GALLERY

rikako nagashima

 

 

Japanese artist Rikako Nagashima gained recognition through her “Musubi” installation that represents the idea of “tying together” and the name “Musubi” means just that in Japanese. The installation served as homage to the artist Anish Kapoor that had been requested by the curator of the exhibition. Even though we can recognize the inspiration drawn from the artist when it concerns scale, color and intention there are unique diversities in her art, which are closely connected with her female background growing up in a Japanese society sharing its culture and religion. 

Here is how Rikako explains her story and inspiration behind her installation:

 

“Anish Kapoor is said to be an artist of dichotomy, and his works convey the concept of dichotomic existence such as happiness and sorrow, life and death, beauty and ugliness, and good and bad, that reflects life and religions in India. In addition to the aspect of dichotomy, I felt a sense of masculinity in Kapoor’s work, perhaps because of the massive impact of the large object erect against gravity. Since I also found that his philosophy has some affinity with the Eastern philosophy of Yin-Yang, I conceived an idea to create an installation that would counter the strong existence of his work with reference to the concept of Yin-Yang. Just like the way Kapoor’s work is closely related to life and religions in India, my idea is to express dichotomies reflected in life and religions in Japan, with a focus on reality that I face as a woman. “

“In Early Jomon period in Japan, people started making clay figurines of women, which indicates the beginning of the Mother Goddess worship. However, in the Middle Jomon period, people started breaking the clay figurines they made. According to a theory, an act of cultivation of crops that started around this period did harm to the earth or the bodies of Mother Goddess, and people wished to grow crops out of the bodies by breaking them. In my view, the clay figurine, which accepted the act of breaking and natural course of all existence, is associated with the woman’s womb signifying the receptive nature of the female gender. (…) A womb can conceive a life, regardless of whether a woman wishes or not. On the contrary, humans think and make decisions between good and bad, or whether to keep or kill a life. (…)”

 


“The commonly used Japanese word for « bear/give birth to », umu can alternate with a word musubu according to a traditional definition, which is a word commonly used for  » tie together « . Originally, the word musubi (tying / a knot) comes from a word musu (to grow / to develop) combined with a word hi (mythical power), and the act of tying together signifies people’s wishes for succession and prosperity of life. (…) Since ancient times, people pray to Musuhi gods for succession of life in Japan. Generations of musu-ko (born boy = son) and musu-me (born girl = daughter) were born from the body of the Mother Goddess (earth), and as a consequence, we all came into existence today. The circle of human life in this world –– multiple repetitions of lives being tied together and separated, being born and dying –– is exactly like the way how the womb has accepted everything beyond what is good or bad. At the same time, there are also numerous women who made difficult decisions not to join this circle under various circumstances.”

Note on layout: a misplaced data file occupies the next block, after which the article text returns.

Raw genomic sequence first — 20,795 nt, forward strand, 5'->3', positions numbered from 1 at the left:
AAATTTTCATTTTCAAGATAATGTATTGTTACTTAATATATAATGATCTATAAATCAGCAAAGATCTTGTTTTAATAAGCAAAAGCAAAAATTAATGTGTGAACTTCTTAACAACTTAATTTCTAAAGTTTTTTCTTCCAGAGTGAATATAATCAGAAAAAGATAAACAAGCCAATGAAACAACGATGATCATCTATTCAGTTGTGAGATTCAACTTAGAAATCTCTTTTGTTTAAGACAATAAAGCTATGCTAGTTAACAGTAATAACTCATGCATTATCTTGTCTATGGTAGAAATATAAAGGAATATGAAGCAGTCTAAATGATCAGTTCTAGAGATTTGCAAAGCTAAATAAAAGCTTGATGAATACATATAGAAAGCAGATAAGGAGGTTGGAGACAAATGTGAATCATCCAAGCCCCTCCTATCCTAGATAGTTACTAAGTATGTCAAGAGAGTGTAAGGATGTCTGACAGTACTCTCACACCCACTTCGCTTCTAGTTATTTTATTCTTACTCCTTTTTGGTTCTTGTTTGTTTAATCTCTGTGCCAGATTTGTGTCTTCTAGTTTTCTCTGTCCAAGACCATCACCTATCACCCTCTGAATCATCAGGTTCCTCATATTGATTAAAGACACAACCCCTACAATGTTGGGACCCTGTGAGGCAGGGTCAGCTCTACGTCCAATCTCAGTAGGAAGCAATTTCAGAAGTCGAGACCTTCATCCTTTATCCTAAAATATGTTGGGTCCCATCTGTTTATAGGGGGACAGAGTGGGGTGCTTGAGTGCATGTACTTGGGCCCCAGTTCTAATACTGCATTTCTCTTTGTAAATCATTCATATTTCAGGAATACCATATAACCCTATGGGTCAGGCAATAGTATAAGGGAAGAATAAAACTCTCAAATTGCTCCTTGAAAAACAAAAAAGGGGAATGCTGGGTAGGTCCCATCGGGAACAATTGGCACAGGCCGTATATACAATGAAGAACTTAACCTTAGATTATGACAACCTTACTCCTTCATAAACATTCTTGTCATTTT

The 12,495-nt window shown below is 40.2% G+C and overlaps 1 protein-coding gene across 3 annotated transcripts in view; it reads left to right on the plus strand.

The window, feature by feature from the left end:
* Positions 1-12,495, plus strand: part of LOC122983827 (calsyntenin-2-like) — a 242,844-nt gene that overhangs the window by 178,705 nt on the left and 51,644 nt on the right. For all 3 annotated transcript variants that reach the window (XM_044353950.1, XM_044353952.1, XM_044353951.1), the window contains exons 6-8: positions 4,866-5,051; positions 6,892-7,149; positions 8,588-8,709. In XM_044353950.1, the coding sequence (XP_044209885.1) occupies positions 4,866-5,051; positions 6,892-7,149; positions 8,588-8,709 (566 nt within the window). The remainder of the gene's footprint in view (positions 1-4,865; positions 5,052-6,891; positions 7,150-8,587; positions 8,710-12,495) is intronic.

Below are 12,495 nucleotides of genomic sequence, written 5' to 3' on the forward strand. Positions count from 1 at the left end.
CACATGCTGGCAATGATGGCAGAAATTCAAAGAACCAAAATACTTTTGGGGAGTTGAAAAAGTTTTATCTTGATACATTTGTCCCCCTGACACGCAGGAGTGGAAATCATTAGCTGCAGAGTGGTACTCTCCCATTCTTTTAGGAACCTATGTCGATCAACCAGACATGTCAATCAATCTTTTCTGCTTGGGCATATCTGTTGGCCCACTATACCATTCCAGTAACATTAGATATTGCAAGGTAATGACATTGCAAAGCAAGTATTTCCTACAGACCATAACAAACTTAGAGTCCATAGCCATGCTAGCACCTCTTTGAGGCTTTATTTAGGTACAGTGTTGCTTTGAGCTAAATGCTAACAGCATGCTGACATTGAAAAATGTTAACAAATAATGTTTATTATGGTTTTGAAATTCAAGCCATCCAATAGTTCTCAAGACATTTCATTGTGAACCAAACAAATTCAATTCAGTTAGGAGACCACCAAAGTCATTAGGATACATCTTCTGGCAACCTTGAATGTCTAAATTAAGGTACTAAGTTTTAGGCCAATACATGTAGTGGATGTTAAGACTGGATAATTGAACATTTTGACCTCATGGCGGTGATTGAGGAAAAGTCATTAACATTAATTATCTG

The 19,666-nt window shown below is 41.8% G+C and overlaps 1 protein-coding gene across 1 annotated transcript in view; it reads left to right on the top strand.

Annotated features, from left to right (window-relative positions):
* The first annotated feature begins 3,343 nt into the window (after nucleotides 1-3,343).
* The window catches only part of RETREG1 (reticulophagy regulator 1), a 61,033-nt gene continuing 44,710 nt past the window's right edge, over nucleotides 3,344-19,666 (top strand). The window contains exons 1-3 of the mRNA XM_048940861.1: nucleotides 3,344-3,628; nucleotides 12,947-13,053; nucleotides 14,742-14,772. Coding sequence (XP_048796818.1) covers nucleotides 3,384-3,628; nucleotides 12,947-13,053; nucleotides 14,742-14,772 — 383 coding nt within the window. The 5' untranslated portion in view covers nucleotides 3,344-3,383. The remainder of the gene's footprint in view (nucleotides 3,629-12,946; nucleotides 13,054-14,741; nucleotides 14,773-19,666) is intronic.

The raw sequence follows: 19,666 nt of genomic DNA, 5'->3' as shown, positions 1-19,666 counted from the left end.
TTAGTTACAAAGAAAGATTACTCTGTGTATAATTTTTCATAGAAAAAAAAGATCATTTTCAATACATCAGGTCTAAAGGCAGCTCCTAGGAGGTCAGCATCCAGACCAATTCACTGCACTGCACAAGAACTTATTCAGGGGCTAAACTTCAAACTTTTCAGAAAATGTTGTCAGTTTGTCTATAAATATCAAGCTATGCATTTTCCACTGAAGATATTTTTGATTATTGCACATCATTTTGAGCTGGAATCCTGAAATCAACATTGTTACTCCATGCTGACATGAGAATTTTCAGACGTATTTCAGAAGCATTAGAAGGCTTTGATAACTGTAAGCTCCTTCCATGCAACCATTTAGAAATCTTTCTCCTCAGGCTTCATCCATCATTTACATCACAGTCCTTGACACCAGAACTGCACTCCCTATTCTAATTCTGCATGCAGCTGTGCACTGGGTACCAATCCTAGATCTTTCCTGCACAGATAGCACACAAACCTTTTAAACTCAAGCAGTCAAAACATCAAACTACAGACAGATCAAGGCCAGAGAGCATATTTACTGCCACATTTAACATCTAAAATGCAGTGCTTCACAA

“What I created as an homage to Kapoor is meant to be broken clay figurines –– or my silent determination to accept dichotomies of all existence, humbly presented to the artist with my prayers. The will and voice of my body told myself to behave like a womb without questioning good or bad, while constantly transforming like water –– and our efforts resulted in this ever-transforming installation created through the continuous act of tying. “

Rikako is known for using the female body as inspirational sources for her installations, which for some might be experienced as provocative or even disturbing. It is the search for the natural truth in her art that makes audience react differently when interpreting her work and for some her “Musubi” installation might reassemble tangled blood vessels.

For Rikako the connection with the female body in her latest installation is strong :

 

‘There is blood that is seen every month, there’s monthly pain, there’s pregnancy, abortion, childbirth, and various occurrences that happen within a woman’s body. Because there is pain, there is relief. Because there is discontent, there is happiness. Because there is death, there is life. While being unconscious, you become conscious. The woman’s body is wrapped in this experience of Yin-Yang, so it became the basis for this piece. (…) Although the audience will interpret the work in various ways, my goal was to create a piece where you can tangibly come in touch with this natural truth. “

 

The intended message behind Rikako’s natural stance work is that of human existence coexisting with the natural world. Her main message is :“I want to question what is nature and what are humans. Although humans exist as part of the natural world, they also behave in unnatural ways in both good and bad.  Nature always exists as a dichotomy. If there is light, there is shadow. If there is happiness, there is sadness. If there is life, there is death. If there is consciousness, there is unconsciousness. If there is city, there is nature.

I want the people who live only believing the truth of one side to pause and consider that the other side also exists, but that either side can not exist without the other.”

 

Amanda Andersson

 

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